ESPACIO PARA LA DISCUSION LIBRE Y PLURAL, DE LA INTERACCION DE LA GENETICA Y LA SEXUALIDAD HUMANA Y SUS REPERCUSIONES CULTURALES Y ETICAS EN EL MUNDO CONTEMPORANEO

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UN POEMA TE PUEDE AHORRAR 300 HRS DE PSICOANALISIS

UN POEMA TE PUEDE AHORRAR 300 HRS DE PSICOANALISIS
EMBRION HUMANO

ENSAYOS Y ARTICULOS

miércoles, 10 de abril de 2013

EL PACIENTE DEL SIGLO XXI

A Piece of My Mind
JAMA April 10, 2013
Preparing for the 21st-Century Patient
Abhishek Pandey
Author Affiliation: Georgetown University School of Medicine, Washington, DC ( ap458@georgetown.edu).
JAMA. 2013;309(14):1471-1472.

.Over dinner recently, my good friend Khashif (not his real name) introduced a topic I hadn't quite expected. He told me about his genetic profile. Mostly out of curiosity, and without any prompting from his physician or an immediate medical concern, my young, ostensibly healthy friend had sent $200 and some of his saliva to a direct-to-consumer (DTC) commercial laboratory. A few weeks later, they gave him their assessment of his risk for various diseases and drug responses, along with a gene-based analysis of his likely ancestral origins and a few selected physical traits.
.As my friend continued describing his experience, I quickly realized that this was not a traditional medical scenario. In an era of declining medical paternalism and increasing patient empowerment, DTCs have opened a door to our most personal data—DNA—allowing patients to bypass the health care establishment entirely.
.Today, thousands of people have gone online and accessed their genetic information. Some view the information recreationally, but to others, genetic profiles provide a new perspective on their health. The latter group has highlighted one of the first concerns for the patient-physician relationship in the post–Human Genome Project era. For future physicians like me, Khashif and his cohort also highlight a new challenge for medical education.
.NEW DATA FOR THE TRADITIONAL PHYSICIAN.

...According to his genetic profile, Khashif has an above average risk of developing type 2 diabetes. He is also a carrier for Tay-Sachs disease, and he has particular variations in drug-metabolizing liver enzymes, among other findings. After receiving his report, he embraced the information. He started eating healthier foods and joined a running group. He went online to learn about Tay-Sachs and what his liver enzyme status meant for his alcohol and caffeine consumption. He also sent a copy of his report to his primary care physician, whose knowledge and guidance, he felt, would help him make better sense of the report. But during his next visit, his physician brushed the report aside and went on with business as usual.
.My friend couldn't understand why his physician had dismissed his genetic profile. He didn't know that a standard lesson every medical student learns is “Don't order a test unless you are sure the results will affect your plan of action.” Roughly 25% of the known risk of developing type 2 diabetes is due to inheritance. This means that factors like diet, weight, and gender play a bigger role than genetic mutations. This also means that, regardless of his genetic profile, most health care professionals would encourage Khashif to eat vegetables and exercise regularly. But his physician didn't convey these points to him.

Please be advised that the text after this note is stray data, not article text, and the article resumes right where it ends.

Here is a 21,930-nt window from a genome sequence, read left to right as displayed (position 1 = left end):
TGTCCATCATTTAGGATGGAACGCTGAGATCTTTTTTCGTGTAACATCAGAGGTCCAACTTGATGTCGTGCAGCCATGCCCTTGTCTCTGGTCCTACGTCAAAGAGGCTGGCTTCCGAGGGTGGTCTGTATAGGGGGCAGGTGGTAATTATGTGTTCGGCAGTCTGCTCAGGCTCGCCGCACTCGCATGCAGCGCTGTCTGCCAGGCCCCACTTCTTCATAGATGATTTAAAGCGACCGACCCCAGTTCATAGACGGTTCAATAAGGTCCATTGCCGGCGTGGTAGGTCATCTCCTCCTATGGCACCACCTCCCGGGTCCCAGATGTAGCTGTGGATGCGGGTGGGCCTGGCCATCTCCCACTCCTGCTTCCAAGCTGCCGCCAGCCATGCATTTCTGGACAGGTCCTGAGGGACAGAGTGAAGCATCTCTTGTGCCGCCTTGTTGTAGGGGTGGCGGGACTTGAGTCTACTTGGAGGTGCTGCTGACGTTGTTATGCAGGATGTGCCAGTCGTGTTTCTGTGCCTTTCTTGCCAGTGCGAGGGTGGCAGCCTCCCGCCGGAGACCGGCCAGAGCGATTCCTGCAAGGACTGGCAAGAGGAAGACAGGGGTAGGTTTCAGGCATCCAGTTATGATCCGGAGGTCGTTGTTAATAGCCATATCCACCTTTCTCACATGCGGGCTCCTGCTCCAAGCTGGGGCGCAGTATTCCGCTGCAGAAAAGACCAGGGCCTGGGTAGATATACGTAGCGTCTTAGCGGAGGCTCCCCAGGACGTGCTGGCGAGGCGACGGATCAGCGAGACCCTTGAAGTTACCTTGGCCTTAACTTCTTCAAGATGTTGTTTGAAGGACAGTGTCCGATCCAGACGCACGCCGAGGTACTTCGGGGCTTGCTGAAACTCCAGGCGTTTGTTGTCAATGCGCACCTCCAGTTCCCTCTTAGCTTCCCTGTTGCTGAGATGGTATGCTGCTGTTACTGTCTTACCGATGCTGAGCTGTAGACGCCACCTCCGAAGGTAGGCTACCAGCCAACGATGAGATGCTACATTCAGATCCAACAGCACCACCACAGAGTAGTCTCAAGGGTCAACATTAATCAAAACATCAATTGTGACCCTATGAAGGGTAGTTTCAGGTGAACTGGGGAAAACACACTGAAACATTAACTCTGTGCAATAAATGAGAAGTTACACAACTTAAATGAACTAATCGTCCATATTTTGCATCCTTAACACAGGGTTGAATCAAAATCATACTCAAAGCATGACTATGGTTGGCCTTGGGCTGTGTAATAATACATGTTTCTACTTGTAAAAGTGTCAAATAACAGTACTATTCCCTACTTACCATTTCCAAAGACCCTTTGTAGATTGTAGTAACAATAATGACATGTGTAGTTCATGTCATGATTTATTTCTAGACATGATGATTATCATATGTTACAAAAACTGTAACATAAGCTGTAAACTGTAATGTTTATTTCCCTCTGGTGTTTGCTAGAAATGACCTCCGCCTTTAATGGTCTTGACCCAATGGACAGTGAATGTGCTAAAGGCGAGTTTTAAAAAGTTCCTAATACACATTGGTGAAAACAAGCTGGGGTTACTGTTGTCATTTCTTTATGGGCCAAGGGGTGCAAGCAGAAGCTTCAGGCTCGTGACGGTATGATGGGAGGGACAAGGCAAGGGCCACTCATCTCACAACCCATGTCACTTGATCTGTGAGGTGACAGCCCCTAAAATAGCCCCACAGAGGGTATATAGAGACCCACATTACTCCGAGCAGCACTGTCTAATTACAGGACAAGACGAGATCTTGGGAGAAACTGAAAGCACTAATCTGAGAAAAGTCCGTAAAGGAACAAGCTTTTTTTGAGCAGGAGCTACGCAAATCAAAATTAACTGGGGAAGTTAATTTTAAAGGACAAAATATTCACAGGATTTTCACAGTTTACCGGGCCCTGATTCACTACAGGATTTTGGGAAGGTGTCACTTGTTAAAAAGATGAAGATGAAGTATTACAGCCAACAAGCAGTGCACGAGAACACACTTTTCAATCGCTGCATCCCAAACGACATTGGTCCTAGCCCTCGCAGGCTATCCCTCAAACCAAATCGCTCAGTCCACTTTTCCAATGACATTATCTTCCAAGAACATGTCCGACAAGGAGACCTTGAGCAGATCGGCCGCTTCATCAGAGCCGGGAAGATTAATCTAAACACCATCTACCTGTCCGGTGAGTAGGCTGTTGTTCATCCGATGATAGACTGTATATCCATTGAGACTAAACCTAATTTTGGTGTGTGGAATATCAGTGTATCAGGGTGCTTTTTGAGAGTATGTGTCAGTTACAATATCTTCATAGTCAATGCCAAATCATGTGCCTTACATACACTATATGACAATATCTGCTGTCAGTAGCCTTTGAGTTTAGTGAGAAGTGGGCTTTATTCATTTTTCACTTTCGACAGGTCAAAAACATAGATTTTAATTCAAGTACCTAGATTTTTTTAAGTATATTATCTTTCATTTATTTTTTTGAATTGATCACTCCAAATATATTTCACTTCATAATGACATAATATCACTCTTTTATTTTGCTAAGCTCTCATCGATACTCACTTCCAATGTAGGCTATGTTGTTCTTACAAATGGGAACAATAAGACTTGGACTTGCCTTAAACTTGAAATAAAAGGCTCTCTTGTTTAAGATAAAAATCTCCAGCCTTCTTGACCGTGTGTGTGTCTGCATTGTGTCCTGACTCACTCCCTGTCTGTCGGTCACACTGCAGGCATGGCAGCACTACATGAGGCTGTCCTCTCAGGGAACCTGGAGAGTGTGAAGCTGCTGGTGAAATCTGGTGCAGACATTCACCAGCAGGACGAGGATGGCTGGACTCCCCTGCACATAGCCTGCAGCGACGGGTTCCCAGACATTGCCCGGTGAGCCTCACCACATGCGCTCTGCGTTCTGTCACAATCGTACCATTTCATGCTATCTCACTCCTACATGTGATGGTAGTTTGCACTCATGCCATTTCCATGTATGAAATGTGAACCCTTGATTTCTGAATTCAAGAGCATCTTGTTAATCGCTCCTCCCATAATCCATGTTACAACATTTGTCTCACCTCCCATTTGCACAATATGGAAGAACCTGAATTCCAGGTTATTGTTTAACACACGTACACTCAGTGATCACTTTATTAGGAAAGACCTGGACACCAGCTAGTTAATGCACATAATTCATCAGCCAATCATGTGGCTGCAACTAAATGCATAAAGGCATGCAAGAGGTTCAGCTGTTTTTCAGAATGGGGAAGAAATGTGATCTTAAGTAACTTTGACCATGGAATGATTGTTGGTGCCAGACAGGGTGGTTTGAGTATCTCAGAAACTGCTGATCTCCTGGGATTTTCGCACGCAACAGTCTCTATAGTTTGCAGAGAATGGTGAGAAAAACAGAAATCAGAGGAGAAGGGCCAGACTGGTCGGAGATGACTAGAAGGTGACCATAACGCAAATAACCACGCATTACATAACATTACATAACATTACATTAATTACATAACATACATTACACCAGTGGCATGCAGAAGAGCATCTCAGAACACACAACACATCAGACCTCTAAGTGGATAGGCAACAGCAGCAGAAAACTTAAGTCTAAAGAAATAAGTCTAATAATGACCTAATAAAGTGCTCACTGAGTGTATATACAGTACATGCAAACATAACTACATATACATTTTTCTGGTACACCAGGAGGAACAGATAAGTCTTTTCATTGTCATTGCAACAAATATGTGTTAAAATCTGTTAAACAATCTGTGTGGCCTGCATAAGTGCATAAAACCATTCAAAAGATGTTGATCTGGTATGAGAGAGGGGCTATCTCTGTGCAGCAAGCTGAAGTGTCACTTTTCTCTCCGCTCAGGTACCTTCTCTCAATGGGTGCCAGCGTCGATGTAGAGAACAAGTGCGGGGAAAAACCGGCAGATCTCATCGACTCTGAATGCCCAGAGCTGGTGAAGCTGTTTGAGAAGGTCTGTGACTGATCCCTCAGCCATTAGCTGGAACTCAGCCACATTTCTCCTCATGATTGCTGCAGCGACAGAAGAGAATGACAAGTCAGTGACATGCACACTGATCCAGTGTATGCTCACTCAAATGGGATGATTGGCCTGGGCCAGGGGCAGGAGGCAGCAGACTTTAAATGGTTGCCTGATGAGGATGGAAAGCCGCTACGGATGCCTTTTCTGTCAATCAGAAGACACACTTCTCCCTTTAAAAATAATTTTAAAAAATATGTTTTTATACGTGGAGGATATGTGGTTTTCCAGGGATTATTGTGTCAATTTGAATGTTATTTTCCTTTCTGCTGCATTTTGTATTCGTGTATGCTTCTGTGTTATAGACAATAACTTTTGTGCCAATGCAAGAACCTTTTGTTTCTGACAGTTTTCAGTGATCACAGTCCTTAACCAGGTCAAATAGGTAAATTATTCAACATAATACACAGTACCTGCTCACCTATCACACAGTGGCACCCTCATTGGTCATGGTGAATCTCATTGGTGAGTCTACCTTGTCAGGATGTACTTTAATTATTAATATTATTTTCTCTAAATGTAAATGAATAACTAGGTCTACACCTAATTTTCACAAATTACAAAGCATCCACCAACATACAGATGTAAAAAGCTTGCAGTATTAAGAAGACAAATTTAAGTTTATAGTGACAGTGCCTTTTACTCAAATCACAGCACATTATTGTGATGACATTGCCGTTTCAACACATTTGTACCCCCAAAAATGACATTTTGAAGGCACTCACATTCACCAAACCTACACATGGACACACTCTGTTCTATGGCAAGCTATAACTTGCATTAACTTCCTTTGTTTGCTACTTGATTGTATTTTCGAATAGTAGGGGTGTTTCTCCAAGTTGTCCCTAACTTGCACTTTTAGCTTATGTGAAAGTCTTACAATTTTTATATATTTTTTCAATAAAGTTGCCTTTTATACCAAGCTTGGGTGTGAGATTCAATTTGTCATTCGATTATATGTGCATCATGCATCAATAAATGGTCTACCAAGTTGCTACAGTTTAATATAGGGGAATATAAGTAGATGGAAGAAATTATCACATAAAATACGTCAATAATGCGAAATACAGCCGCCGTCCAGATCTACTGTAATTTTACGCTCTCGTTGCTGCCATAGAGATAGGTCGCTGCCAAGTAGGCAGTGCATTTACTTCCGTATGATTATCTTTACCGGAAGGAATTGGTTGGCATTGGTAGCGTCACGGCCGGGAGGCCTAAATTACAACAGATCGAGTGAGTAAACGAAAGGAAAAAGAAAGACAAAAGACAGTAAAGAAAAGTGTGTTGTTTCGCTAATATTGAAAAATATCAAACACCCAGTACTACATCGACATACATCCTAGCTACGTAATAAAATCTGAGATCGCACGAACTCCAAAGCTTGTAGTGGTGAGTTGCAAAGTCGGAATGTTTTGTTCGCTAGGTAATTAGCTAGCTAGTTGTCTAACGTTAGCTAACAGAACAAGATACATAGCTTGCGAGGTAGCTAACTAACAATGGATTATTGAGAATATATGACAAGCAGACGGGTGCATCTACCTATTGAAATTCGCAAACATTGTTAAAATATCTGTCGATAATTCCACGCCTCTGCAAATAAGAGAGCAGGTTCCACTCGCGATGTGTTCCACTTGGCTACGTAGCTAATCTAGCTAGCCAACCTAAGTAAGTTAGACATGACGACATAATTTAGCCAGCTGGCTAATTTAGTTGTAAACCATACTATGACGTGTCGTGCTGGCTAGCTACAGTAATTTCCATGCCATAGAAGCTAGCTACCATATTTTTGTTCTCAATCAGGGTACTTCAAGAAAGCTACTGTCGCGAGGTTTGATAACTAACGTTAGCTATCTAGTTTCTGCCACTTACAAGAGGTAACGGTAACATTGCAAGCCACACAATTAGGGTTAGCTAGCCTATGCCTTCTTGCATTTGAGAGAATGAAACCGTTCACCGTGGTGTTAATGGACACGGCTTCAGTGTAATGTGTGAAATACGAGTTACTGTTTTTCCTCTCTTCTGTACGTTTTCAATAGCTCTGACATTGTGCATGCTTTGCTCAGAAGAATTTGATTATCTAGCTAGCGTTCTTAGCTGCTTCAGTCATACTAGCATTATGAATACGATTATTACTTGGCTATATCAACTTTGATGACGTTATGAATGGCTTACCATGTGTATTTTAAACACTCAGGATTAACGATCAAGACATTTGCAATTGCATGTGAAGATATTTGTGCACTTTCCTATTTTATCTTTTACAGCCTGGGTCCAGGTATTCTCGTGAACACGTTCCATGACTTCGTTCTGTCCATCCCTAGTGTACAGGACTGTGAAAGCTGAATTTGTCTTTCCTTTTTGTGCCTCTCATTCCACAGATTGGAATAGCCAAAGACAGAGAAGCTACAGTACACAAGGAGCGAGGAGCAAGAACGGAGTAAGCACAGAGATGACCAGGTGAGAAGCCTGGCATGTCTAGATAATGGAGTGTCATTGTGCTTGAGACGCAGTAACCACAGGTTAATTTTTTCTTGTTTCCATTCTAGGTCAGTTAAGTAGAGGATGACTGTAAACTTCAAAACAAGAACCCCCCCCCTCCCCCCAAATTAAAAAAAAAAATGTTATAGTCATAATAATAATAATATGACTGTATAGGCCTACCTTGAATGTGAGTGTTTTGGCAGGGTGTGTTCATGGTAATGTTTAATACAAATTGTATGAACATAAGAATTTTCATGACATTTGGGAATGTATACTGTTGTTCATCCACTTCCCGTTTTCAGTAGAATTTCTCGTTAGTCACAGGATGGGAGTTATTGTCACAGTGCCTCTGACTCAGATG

.Khashif also didn't know that “The diagnosis is usually in the patient's history” is another adage passed from physician to medical student. And while physicians rely on personal and family histories to help make diagnoses, these clinical tools are by no means perfect. Few patients can accurately recount their relatives' health problems. However, “-omic” data have not yet produced any reliable new methods to improve detection or treatment of chronic disease. Until that day arrives, physicians will have to use more familiar tools. But my friend's physician didn't explain that either.
.Possibly, this physician didn't discuss Khashif's genetic findings with him because he hadn't been prepared to do so. Teaching styles and curricula may vary from school to school, but in the Venn diagram of medical education, there is a very large overlapping area. Currently, that central area does not include much genetic or genomic training.
.This lack of training has implications for patients and physicians dealing with genetic data, especially data from DTC reports. For people like Khashif, this means that he probably would not have discovered certain aspects of his health through regular clinical visits. For his physician, it could mean uncertainty regarding the significance of the genetic test results. Perhaps his genetic information didn't demand as much immediate attention as other aspects of Khashif's health, but it raised concerns worth addressing.
.Our medical students are taught techniques and procedures based on a history of scientific and clinical evidence. They are instilled with a sense of leadership to guide safe, reliable, cost-conscious care for their patients. And as stewards of medical knowledge, physicians assume responsibility for ensuring that patients understand the tests they order and treatments they suggest. But what if the patient interrupts this system and orders a test? What if the medical experts are not prepared to analyze the results and follow up on them? And to complicate matters more, what if the physician cannot effectively engage in dialogue with such patients? These are the questions that a new, technology-savvy, information-seeking group of patients poses to physicians and medical education.